Students were also traveling abroad and bringing back new ideas from Europe in the early 20th century.

“In some ways, we were ahead of the curve and ahead of the world, but in others, we were a small town that is about to have a revolution hit them and we don’t even know.”

That was the case in 1949 when residents would stand outside Withers Electric – now the site of Ben & Jerry’s Ice Cream Parlor – to get a glimpse of the first TV program shown in town.

“Davidson has long had a complicated history of civic engagement of supporting our neighbors and also of Southern segregation,” Blodgett said.

She noted how college students would help get black churches up and running. The community even rallied to fix housing in 1949 after some downtown shacks without running water or electricity caught fire.

However, the college’s history includes an instance in which white students picketed a black barber shop and the Ku Klux Klan marched downtown.


Lake Norman helps spur town

I found Blodgett’s description of Lake Norman's development interesting.

“There was no Environmental Protection Agency, no archeological digs,” Blodgett said. “Everyone thought this was a great idea.”

Lincoln and Catawba counties were the hardest hit areas upon Lake Norman’s arrival, considering the number of farms and jobs that the lake replaced. Last year, Davidson College launched a crowdsourcing project in which the staff collected stories from the community of the lost mills, homes and landmarks that disappeared. The project coincided with the 50th anniversary of the lake.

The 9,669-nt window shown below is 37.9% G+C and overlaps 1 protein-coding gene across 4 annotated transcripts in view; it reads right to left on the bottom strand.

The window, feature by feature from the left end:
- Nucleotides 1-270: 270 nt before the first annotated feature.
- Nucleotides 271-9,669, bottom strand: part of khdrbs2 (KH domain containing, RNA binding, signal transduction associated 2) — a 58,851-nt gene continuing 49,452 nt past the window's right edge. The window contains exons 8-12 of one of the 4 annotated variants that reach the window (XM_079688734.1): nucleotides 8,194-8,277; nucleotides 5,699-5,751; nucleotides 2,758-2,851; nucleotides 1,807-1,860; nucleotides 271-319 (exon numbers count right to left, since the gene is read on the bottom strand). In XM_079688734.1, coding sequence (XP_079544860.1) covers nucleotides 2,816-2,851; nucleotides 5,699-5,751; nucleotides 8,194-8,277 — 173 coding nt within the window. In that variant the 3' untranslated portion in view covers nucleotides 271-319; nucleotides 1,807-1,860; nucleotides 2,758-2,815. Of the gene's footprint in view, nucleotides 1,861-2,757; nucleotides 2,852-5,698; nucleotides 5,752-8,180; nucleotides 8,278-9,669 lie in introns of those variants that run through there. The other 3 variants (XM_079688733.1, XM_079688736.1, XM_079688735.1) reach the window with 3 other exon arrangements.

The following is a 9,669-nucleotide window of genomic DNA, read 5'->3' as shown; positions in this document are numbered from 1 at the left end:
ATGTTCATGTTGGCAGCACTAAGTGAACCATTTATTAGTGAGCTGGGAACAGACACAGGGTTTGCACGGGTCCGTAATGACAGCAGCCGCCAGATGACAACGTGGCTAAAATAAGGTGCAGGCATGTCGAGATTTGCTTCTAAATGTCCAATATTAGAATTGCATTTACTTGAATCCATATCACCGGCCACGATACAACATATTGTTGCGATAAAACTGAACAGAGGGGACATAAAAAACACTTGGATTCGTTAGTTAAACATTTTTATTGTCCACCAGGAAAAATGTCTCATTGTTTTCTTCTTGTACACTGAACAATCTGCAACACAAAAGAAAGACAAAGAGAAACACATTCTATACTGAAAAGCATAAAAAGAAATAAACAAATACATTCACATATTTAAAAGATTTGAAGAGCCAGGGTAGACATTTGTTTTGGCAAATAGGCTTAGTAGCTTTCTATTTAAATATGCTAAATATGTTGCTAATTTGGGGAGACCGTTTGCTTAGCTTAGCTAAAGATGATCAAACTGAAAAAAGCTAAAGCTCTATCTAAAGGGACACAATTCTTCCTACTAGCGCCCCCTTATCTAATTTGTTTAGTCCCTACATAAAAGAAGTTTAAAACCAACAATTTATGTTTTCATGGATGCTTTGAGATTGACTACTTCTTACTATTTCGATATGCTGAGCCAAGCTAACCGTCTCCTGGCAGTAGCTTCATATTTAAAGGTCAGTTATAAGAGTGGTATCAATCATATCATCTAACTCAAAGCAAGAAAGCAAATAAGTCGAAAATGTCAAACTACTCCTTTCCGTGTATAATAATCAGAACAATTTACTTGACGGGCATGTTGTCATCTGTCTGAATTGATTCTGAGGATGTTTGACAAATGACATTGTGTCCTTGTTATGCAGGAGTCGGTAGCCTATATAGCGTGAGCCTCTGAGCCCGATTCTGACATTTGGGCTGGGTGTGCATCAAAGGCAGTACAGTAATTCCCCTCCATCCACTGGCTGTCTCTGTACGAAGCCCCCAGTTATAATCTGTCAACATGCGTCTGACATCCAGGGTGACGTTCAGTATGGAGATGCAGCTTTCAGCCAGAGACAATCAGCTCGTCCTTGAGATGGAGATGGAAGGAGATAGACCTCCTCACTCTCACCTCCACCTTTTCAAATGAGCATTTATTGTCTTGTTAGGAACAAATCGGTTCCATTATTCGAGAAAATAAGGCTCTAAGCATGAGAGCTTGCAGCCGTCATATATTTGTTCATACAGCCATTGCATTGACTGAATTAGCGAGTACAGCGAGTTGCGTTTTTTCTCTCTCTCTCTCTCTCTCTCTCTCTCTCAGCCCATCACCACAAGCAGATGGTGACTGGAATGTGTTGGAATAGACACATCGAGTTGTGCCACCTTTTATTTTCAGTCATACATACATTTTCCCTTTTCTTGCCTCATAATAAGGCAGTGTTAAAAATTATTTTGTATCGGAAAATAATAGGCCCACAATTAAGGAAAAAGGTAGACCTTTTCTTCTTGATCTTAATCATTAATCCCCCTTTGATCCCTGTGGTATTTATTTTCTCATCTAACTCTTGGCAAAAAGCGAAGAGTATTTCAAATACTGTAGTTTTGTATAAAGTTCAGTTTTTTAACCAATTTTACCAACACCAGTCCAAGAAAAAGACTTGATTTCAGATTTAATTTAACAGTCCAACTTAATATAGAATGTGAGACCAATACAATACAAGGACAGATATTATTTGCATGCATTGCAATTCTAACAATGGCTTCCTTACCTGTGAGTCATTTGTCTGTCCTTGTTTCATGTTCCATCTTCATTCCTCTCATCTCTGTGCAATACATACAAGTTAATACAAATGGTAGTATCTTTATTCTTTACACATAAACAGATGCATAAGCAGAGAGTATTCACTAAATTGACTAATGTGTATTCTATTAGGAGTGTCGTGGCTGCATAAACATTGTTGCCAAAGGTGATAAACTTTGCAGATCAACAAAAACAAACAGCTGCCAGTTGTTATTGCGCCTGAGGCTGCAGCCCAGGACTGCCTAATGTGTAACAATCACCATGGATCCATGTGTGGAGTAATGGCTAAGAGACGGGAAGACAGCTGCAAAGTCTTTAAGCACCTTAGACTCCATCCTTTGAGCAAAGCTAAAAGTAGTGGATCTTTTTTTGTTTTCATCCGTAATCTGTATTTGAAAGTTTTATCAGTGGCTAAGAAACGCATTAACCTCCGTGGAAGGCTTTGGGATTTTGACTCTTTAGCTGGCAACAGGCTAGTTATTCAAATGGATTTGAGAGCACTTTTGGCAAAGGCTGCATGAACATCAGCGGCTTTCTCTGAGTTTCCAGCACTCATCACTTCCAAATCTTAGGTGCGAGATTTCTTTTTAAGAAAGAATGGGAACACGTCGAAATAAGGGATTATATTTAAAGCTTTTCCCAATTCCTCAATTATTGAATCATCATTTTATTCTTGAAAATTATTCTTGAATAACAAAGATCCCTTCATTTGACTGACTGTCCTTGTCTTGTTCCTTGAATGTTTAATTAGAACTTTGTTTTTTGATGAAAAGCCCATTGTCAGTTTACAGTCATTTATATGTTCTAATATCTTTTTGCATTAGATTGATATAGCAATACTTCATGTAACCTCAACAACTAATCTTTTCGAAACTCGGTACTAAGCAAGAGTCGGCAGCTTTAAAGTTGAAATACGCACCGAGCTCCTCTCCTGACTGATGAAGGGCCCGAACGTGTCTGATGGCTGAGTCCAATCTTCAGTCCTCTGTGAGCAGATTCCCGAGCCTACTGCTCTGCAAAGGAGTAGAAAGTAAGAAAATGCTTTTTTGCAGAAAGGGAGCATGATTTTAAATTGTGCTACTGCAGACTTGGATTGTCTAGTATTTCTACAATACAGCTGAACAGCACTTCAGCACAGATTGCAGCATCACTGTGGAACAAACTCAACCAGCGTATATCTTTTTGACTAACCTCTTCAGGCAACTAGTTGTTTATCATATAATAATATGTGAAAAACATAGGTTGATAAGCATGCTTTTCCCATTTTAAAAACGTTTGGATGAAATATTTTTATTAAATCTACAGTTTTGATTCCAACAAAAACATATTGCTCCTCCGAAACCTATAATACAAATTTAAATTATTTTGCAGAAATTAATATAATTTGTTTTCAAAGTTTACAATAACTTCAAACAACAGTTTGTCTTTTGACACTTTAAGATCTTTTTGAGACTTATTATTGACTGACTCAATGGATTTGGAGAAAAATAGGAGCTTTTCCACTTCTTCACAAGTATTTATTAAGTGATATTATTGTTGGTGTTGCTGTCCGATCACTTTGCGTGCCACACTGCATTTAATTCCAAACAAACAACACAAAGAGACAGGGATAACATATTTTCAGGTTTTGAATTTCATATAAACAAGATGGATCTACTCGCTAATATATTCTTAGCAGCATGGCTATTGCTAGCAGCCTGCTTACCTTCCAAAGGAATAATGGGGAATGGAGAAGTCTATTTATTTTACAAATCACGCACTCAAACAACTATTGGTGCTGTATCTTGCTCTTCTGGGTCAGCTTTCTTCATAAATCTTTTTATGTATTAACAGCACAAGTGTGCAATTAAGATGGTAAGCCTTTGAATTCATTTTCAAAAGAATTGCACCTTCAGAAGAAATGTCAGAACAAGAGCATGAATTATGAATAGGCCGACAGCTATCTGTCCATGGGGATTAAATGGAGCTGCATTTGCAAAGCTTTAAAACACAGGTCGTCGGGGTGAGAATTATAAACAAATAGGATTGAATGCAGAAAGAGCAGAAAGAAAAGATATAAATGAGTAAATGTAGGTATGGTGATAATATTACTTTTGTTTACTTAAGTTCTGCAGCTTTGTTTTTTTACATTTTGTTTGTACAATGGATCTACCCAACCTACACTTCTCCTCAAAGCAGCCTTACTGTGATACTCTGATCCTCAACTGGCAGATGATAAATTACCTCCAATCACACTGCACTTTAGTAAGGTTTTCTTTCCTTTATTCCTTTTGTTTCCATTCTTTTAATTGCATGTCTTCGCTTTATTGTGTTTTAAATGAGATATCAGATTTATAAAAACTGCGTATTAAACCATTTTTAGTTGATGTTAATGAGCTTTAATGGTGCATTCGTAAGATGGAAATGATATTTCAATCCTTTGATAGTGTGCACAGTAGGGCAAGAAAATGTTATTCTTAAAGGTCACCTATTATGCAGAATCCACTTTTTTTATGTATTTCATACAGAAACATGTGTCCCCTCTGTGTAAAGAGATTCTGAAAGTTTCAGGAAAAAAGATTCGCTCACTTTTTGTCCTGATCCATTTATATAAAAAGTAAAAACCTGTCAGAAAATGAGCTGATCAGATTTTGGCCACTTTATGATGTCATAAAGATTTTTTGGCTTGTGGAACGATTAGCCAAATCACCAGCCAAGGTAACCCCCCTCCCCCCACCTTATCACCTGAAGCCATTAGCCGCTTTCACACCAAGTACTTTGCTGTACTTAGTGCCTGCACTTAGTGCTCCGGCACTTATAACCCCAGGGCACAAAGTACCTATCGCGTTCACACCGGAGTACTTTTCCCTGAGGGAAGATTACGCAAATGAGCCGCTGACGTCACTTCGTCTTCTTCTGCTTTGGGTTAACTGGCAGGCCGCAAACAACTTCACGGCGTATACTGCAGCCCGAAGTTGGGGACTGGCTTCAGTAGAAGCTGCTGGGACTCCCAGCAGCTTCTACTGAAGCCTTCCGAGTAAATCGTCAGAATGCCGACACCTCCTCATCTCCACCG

“The lake is finished in 1963. Nothing happened,” Blodgett said. “We get electric power. A few people haul their trailers and fish on the lake. No one thought recreation, no one thought much about it until the 1980s.”

At one point, Davidson was approached by Marine World, which wanted to build a water park in the Exit 30 area.

“The consensus is we’re a college town,” she said. “We don’t want to be a touristy type of place.”

Blodgett attributes banks as a major driver of the lake’s recreational potential, noting how they recruited people from the Northeast who didn’t play golf, but enjoyed sailing.

Davidson has since attracted large employers, most notably Ingersoll Rand.